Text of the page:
Man asking girl if he can practice hypnosis on her, girl looking unconvinced and unimpressed.

Whilst we may not recommend using your close friends, relatives and partners as practice subjects initially, they can be a great way to connect with others who are not in your immediate social or work circle and who are more likely to regard you as a hypnotist, as they won’t necessarily know you in any other role. Working on ‘friends of friends’ and ‘friends of family’ can be a great solution to connect to people who aren’t as familiar with you, and who don’t necessarily have long-held beliefs about your hypnotic abilities!


Where can I find people to practice on?

If you are new to hypnosis you may yet not have a queue of people wanting to be your practice subject. However, there is much that you can do to let others know what you are offering. Confidence is a key factor, so firstly make sure you know what you will be doing. Preferably bullet point any scripts and then learn the bullet points. Reading from a sheet of paper is not a good way to convey confidence in your abilities. Imagine if your hairdresser, massage therapist, dentist, or surgeon was following instructions from a manual as they worked with you… You’d be nervous, right? So, when you have gained confidence practicing on yourself, then it is time to let people know what you are doing. A great (low pressure) way to do this is to simply use suggestibility tests with people. Small groups are ideal for this, because whilst some people may not be great hypnotic subjects, others will be, and this will better highlight your capabilities. It also means you get to select the most responsive subjects to practice with, if you then choose to practice some actual hypnosis, making your life easy!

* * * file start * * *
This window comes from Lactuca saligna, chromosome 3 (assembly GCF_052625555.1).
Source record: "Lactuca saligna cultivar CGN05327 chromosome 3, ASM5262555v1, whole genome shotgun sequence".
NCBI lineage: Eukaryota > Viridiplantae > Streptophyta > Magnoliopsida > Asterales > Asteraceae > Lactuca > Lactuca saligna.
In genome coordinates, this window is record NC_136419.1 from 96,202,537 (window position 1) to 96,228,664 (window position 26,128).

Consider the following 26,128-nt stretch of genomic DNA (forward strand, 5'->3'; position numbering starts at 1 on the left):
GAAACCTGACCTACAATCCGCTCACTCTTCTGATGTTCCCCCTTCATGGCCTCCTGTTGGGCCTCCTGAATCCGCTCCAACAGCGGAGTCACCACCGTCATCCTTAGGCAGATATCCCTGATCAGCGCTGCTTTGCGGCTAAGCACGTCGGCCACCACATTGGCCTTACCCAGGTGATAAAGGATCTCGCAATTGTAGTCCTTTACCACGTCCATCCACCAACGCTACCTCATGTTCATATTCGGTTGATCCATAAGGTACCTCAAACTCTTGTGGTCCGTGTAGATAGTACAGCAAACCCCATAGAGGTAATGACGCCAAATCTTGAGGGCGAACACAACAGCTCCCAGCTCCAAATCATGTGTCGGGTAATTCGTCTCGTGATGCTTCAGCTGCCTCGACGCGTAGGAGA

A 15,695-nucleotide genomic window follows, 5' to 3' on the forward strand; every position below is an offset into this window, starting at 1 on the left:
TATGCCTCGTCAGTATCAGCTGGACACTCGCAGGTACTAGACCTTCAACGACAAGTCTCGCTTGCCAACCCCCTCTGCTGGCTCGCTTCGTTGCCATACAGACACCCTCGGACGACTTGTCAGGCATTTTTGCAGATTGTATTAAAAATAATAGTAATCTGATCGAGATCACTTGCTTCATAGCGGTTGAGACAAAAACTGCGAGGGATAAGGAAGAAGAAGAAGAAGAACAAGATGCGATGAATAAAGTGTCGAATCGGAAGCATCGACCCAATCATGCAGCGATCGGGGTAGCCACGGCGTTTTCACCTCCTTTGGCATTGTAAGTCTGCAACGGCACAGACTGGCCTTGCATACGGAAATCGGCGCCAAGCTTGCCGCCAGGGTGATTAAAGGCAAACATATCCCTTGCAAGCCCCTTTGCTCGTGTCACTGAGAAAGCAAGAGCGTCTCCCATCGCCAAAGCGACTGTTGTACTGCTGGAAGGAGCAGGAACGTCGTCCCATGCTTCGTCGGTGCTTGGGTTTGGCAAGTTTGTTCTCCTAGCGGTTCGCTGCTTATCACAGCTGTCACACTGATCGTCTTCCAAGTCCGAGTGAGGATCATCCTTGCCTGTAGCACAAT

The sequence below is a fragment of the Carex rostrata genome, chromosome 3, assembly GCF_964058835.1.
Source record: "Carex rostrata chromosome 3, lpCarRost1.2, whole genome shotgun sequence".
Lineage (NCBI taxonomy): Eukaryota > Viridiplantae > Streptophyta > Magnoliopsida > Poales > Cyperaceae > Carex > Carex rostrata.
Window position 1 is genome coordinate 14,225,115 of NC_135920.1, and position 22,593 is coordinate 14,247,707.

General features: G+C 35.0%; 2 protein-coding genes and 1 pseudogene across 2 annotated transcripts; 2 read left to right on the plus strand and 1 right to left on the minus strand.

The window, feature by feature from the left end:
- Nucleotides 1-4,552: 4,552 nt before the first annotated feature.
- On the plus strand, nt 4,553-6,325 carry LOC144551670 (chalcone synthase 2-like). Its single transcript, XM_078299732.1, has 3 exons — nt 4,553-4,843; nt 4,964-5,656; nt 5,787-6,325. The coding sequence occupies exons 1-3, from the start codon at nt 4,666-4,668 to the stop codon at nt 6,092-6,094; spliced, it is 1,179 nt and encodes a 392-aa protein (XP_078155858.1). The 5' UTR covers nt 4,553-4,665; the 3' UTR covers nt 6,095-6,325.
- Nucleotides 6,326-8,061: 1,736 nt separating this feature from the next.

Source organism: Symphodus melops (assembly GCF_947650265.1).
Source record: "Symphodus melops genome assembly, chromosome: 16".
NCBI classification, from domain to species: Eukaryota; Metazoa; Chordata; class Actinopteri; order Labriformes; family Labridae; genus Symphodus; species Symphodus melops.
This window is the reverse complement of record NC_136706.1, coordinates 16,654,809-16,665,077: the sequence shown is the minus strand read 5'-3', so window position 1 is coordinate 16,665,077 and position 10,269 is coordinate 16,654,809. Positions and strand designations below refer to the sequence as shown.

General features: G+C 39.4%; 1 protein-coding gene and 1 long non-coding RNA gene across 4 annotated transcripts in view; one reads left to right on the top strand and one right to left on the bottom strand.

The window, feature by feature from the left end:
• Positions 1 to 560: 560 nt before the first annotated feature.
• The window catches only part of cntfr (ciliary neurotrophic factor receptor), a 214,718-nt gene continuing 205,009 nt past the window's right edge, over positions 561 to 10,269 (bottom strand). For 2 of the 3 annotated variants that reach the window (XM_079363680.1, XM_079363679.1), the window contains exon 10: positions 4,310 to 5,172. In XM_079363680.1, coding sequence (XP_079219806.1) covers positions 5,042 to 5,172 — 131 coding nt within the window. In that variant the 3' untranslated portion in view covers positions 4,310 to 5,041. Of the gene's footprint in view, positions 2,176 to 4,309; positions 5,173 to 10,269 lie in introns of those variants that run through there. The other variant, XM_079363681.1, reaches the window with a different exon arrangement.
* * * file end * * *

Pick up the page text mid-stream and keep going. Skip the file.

Interestingly, with small groups it can feel less ‘intense’ for you as a fledgling hypnotist than with a single person (and all their focus being on you). It can be good to start with just one or two suggestibility tests that you know well, and then build from there. As you start to learn hypnotic inductions, suggestions and techniques, you might start showing people some interesting hypnotic phenomena (e.g. a hand stick). Whether you are more interested in hypnotherapy or using hypnosis for entertainment, developing your skills in the fundamentals will really pay off further on.

Talking of fundamentals, being able to deliver focused and effective hypnotic suggestions is a key skill for any hypnotist. You can practice your use of suggestion in your every day life. Basically, just take a suggestion such as ‘imagine what it would be like if…’ and see how often you can use that phrase during the course of your day. Then, the next day, pick another phrase, such as ‘perhaps…’. This is a wonderful way to integrate these suggestion tools into your everyday language, so that when you use them they sound authentic and natural. Developing your suggestion work does not stop at beginner level, it is something that novices and even advanced practitioners and entertainers will definitely benefit from too.